Try $50/share pre-market. (No, that's not CEO Larry Page showing how far it fell. It's him giving a talk in 2009, from Wikipedia.)
In the near term it could easily fall harder. Because once you have failure, the bears come sniffing at your bones, and the nay-sayers question your business model.
In this case the nay-sayers have a point. Google revenues are very much tied to advertising. With so many more ad availabilities through Android, Google's prices fell. Advertisers got a bargain, but Google's revenues fell.
Google should not be all about the ads, and going forward it won't be. Once the Motorola Mobility (NYSE:MMI) acquisition is complete, Google will have hardware revenues on its books, and hardware costs, and hardware risks. As I have noted before, its profit margins are certain to fall.
Whether or not it bought MMI for its intellectual property, Google this year becomes a hardware company, in competition with its own OEMs. Even if CEO Larry Page wants to get rid of it in the long run, in the short run he has to improve results to get a price.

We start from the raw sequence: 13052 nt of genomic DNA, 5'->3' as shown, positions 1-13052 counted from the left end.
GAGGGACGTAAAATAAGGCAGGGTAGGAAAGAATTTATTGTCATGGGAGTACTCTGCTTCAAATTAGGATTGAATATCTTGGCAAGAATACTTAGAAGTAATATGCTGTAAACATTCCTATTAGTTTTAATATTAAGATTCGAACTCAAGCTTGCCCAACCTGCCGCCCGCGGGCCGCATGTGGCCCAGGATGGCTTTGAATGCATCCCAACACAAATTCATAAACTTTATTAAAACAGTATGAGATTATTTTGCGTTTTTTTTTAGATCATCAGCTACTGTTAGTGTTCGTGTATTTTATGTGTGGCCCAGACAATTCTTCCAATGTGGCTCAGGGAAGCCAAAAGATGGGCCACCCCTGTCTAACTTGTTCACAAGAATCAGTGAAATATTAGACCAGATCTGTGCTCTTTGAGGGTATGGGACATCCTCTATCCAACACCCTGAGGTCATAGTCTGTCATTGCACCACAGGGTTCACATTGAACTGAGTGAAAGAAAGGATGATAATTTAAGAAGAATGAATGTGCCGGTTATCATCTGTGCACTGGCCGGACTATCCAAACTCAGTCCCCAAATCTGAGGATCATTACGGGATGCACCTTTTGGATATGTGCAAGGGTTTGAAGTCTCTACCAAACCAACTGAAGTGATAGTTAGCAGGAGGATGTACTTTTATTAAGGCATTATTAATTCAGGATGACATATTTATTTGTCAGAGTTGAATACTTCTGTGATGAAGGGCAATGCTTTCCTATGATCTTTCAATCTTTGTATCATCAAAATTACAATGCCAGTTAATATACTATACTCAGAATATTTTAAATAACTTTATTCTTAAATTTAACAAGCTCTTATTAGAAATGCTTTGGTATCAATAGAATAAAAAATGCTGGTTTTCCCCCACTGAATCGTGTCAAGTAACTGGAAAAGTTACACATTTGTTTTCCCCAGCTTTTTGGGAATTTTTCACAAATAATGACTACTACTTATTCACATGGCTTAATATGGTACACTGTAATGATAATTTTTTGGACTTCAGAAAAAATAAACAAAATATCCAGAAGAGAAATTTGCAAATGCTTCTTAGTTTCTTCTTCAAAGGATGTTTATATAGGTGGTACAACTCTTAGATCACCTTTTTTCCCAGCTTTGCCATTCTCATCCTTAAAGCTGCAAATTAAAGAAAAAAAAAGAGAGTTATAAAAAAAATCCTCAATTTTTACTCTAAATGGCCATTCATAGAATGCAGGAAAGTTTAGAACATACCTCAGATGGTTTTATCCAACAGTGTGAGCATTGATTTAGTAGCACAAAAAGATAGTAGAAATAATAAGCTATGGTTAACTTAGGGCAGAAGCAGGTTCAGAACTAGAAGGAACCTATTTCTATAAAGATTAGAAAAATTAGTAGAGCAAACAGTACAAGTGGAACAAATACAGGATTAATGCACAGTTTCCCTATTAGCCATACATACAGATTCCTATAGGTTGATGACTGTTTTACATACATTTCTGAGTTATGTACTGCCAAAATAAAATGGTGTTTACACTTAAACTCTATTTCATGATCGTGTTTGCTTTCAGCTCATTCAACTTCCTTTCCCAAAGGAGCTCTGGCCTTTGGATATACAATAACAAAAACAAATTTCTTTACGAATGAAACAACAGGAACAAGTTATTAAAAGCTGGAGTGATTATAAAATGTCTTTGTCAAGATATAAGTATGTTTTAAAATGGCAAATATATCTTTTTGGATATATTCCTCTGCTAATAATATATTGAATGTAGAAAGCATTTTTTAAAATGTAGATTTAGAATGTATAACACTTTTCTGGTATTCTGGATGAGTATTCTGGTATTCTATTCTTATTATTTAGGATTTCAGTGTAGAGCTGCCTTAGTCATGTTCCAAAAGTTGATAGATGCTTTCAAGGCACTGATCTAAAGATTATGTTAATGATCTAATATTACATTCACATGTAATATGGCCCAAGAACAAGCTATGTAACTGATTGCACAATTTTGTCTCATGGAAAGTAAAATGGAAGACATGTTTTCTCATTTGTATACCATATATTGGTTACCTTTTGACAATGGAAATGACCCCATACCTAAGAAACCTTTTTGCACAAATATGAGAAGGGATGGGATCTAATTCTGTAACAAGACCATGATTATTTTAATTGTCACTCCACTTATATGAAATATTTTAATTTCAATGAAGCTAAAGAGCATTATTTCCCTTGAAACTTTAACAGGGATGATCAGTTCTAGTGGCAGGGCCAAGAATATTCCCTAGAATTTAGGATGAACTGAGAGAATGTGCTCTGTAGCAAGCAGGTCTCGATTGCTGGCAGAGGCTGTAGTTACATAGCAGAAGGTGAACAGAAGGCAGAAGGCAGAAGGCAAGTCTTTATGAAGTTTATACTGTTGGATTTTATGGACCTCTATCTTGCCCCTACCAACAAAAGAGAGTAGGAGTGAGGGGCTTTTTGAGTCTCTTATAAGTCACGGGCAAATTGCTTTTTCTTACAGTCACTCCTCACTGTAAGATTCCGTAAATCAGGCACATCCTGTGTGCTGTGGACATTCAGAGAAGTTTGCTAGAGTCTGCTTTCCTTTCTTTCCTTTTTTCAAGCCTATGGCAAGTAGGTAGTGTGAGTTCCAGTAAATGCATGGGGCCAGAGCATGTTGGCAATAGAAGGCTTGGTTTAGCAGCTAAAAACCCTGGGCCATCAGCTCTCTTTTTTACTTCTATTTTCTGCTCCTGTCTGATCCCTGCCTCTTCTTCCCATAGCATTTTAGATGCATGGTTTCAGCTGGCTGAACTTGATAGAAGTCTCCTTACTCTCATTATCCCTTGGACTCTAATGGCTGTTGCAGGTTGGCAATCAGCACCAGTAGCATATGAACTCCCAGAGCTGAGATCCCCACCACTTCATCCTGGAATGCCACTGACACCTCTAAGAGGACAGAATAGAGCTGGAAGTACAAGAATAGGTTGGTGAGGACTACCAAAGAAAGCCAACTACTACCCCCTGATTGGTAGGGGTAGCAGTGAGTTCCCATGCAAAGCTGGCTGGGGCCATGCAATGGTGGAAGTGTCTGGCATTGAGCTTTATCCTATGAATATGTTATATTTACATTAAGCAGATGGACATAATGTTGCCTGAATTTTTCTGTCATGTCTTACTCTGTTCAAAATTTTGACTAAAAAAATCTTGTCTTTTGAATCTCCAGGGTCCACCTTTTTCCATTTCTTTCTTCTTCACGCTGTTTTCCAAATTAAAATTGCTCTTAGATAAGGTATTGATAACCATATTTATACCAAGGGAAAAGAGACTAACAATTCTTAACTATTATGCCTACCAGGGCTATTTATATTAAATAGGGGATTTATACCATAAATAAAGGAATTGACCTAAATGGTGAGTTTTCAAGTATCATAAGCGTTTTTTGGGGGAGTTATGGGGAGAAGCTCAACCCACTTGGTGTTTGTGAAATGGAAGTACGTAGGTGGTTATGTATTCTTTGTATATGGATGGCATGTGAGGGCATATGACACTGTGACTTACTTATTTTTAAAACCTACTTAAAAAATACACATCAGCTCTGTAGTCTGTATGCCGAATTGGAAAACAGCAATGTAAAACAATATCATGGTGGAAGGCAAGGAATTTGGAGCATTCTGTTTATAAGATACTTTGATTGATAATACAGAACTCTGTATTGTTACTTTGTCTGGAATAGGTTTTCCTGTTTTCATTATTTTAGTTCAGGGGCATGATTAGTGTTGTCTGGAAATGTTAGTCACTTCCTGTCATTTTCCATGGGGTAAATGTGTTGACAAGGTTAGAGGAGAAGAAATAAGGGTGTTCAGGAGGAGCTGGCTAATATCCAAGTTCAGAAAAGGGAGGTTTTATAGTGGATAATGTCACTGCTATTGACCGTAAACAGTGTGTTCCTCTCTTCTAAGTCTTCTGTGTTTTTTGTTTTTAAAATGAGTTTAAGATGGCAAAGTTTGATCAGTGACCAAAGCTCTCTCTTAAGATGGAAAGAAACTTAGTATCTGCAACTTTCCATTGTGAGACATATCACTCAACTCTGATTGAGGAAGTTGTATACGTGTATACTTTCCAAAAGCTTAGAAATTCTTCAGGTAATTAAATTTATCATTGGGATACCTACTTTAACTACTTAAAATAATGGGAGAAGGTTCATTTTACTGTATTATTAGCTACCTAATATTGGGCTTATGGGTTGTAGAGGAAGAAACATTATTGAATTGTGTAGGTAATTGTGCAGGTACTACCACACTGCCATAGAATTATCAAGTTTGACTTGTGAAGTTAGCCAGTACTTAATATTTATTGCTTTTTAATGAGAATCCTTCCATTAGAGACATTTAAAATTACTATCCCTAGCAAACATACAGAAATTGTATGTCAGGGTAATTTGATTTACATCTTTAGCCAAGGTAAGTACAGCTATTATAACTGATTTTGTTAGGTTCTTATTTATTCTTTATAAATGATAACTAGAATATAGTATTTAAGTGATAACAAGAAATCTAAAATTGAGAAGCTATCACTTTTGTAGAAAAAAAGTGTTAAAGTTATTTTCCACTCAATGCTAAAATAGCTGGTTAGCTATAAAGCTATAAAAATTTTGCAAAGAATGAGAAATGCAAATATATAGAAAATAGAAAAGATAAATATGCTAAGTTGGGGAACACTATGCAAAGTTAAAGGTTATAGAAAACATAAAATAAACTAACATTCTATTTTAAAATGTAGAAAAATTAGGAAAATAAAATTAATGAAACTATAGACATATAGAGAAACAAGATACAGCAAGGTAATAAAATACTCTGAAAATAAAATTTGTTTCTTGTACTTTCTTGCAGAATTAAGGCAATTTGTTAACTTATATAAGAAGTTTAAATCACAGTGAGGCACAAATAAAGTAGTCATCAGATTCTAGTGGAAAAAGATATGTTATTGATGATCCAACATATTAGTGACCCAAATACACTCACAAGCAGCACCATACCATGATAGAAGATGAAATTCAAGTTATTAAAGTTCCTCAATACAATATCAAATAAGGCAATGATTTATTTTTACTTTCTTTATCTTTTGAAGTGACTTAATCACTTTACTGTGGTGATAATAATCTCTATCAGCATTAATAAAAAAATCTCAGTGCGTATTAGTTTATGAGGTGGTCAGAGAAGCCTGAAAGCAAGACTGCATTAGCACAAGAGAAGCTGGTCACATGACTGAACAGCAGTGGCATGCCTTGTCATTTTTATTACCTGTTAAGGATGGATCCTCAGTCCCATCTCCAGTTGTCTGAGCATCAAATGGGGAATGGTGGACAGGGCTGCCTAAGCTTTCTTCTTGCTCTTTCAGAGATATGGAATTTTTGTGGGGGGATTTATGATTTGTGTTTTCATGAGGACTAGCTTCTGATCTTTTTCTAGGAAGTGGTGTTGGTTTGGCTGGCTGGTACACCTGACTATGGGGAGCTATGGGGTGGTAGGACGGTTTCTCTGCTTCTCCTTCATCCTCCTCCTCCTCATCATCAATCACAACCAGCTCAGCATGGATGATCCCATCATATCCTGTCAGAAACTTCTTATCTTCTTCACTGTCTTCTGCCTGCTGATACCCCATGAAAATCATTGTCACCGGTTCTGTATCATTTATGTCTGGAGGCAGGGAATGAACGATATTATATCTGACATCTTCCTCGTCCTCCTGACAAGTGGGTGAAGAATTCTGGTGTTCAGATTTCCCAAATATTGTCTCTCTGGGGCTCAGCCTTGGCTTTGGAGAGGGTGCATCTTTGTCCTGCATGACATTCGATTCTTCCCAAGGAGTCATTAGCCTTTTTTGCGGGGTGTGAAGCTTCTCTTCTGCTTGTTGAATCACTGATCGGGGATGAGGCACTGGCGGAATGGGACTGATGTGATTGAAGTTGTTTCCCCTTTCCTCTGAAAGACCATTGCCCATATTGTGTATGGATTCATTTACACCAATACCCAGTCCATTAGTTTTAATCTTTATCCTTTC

Everyone knows about MMI's phones and tablets, but did you know it also sells carrier-grade Ethernet? Did you know it just bought into a social media start-up called Shaker? That it makes home gateways?
No, you didn't. But you will. Because the quickest, easiest way to boost the profitability of all those products is to stick a Google sticker on them.
But the real reason I remain a Google bull is its secret sauce. Google has the cheapest cloud infrastructure on the planet. Not only did it invent cloud computing with MapReduce, but it has always focused on squeezing costs out of its infrastructure, buying its own fiber, building its own servers from parts, opening windows to reduce heating and cooling costs, distributing server racks to phone company offices.
Google has done a crummy job monetizing this advantage until now. But Page is determined to change that. I believe he will, and that shareholders will benefit. He has seen how Amazon (NASDAQ:AMZN) monetized its cloud, and just as Amazon went to school on his operations, I think he's now going to school on their monetization.
So if you can find a comfortable entry point in the current Google carnage - and anything near $600 feels comfortable to me - I say buy.
Disclosure: I am long GOOG.